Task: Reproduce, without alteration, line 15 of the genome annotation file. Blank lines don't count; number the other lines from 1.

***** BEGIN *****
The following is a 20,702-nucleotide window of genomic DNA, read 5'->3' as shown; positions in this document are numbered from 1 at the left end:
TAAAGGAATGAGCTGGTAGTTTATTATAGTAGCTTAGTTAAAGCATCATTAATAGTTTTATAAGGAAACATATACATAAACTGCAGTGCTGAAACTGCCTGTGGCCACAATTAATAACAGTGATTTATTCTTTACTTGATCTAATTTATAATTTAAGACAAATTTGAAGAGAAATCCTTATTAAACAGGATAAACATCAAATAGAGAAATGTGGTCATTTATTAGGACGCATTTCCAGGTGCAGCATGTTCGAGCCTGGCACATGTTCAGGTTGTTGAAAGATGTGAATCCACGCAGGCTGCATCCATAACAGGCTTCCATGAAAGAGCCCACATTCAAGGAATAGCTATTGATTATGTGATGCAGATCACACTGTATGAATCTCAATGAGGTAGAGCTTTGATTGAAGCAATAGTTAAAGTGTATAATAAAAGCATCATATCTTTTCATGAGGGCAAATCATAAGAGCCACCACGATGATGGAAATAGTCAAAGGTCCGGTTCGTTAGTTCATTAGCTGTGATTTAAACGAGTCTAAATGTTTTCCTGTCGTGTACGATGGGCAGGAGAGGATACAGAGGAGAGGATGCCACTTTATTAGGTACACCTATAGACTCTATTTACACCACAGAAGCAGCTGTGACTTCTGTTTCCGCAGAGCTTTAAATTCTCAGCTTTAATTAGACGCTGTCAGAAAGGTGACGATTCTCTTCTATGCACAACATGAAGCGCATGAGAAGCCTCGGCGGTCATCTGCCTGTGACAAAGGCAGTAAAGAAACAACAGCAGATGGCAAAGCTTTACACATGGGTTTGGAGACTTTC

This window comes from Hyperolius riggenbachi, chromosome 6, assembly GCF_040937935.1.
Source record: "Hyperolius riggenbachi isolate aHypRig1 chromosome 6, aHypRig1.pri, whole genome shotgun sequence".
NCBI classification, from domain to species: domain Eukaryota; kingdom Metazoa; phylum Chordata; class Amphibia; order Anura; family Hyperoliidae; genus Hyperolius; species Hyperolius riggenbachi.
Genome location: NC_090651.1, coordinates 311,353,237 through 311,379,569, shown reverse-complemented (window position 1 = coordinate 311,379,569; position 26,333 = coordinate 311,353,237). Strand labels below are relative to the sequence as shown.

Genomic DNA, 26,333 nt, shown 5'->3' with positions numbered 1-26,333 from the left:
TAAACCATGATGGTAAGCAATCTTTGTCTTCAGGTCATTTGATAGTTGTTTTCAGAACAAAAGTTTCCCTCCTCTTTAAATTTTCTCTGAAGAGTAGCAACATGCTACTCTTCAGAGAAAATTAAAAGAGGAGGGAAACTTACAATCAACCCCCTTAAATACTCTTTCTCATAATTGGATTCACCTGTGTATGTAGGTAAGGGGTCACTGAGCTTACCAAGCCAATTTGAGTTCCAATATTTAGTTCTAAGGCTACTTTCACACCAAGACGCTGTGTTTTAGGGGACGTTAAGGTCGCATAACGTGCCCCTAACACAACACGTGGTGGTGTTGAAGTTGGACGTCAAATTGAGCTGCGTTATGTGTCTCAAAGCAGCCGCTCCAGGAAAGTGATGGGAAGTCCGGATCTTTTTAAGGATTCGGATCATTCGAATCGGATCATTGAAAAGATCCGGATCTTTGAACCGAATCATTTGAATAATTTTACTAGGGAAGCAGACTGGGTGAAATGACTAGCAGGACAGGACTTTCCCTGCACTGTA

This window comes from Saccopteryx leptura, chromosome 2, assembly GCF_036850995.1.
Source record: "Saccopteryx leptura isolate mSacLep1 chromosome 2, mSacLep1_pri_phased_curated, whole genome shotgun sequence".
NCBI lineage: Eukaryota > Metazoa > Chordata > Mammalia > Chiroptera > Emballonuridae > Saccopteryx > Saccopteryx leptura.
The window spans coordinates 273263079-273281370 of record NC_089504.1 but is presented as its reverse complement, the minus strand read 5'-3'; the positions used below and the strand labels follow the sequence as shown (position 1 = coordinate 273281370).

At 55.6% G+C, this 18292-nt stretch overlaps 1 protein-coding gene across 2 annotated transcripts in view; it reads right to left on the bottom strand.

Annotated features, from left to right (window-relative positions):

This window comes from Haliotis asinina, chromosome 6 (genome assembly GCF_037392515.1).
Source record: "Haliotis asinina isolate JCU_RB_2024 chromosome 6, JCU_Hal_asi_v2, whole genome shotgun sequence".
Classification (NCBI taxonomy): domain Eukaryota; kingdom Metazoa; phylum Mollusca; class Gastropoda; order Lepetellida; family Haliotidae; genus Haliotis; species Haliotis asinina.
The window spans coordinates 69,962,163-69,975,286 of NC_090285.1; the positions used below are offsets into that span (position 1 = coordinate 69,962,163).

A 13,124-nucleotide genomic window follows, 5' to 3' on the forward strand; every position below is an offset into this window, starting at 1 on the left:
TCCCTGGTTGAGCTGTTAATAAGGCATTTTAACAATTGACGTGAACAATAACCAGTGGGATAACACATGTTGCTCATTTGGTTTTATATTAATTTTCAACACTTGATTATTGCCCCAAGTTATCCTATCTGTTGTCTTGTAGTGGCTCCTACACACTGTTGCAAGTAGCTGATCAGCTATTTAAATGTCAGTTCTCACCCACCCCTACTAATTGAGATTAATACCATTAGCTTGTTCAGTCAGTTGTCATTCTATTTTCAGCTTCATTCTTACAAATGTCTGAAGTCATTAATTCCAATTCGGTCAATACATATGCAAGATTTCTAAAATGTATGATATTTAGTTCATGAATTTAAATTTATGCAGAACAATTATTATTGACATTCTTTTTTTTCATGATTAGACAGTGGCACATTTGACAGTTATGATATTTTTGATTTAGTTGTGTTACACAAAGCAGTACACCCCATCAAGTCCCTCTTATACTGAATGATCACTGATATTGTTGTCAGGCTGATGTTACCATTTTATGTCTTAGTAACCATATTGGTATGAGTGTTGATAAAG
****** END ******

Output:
This window comes from Haliotis asinina, chromosome 6 (genome assembly GCF_037392515.1).